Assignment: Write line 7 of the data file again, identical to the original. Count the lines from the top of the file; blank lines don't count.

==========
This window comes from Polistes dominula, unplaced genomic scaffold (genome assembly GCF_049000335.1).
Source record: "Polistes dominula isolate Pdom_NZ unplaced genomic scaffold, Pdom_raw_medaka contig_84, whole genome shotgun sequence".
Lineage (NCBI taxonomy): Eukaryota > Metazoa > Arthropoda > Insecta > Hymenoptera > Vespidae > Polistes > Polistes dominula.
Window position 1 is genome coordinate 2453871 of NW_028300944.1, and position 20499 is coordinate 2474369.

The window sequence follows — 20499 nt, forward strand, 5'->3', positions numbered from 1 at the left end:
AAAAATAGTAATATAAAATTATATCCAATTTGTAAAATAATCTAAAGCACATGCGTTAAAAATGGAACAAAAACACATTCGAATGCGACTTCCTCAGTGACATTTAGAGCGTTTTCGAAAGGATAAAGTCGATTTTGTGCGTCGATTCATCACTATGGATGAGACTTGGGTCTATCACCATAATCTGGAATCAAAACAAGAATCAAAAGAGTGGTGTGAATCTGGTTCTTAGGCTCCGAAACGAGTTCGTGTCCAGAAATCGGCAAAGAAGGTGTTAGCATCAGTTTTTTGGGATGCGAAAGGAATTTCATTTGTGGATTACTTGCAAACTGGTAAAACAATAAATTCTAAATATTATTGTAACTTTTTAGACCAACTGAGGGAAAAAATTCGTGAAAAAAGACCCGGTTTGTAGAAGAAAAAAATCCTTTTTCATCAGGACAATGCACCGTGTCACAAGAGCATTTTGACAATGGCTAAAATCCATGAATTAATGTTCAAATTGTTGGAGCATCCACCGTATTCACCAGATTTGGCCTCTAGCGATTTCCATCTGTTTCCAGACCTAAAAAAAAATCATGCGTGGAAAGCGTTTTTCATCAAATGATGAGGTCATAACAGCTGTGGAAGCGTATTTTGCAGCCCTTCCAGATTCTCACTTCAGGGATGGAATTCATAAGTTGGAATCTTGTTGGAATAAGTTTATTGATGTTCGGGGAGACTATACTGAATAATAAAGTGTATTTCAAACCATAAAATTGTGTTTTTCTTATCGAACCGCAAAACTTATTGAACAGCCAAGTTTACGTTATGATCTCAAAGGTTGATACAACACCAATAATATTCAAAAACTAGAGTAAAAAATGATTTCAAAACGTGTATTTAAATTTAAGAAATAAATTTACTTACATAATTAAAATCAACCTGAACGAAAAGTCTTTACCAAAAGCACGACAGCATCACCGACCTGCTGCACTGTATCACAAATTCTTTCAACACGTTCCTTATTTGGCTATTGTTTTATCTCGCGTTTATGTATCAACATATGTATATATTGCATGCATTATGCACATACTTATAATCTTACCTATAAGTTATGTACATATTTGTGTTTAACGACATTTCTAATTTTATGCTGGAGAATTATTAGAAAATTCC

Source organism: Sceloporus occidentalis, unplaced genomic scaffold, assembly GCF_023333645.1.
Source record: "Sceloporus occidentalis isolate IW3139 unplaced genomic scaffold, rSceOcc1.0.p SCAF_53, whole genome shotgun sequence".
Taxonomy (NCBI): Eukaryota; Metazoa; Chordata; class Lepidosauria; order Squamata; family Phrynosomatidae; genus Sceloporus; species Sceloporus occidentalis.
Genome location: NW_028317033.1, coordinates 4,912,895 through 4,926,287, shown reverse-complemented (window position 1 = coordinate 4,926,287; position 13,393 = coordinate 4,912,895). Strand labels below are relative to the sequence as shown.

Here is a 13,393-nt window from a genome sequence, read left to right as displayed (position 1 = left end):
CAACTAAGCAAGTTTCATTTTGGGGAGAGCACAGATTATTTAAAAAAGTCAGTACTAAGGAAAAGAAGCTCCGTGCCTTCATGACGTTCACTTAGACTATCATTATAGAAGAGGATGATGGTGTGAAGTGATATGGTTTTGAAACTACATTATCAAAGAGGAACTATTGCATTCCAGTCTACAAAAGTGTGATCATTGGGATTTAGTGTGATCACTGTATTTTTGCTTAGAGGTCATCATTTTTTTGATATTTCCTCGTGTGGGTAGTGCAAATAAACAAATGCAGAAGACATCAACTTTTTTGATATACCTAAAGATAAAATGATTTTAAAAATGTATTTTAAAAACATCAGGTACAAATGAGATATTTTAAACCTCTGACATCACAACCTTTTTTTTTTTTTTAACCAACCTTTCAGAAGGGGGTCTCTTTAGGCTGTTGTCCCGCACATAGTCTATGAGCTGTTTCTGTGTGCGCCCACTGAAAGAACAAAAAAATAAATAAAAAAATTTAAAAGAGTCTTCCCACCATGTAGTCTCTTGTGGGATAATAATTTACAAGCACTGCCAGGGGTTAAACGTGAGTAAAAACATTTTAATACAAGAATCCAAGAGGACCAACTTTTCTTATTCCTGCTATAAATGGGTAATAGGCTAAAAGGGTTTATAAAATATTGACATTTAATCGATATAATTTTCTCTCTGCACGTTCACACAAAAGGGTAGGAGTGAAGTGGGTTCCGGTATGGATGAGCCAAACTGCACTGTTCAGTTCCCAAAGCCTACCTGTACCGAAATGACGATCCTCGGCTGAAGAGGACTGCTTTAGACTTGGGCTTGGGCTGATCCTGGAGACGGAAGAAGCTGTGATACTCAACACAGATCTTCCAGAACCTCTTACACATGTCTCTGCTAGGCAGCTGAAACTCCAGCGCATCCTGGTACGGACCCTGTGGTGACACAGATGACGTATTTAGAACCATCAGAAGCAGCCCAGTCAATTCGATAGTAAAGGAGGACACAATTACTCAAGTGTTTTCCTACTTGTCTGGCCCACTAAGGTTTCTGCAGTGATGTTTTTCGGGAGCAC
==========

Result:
Source organism: Sceloporus occidentalis, unplaced genomic scaffold, assembly GCF_023333645.1.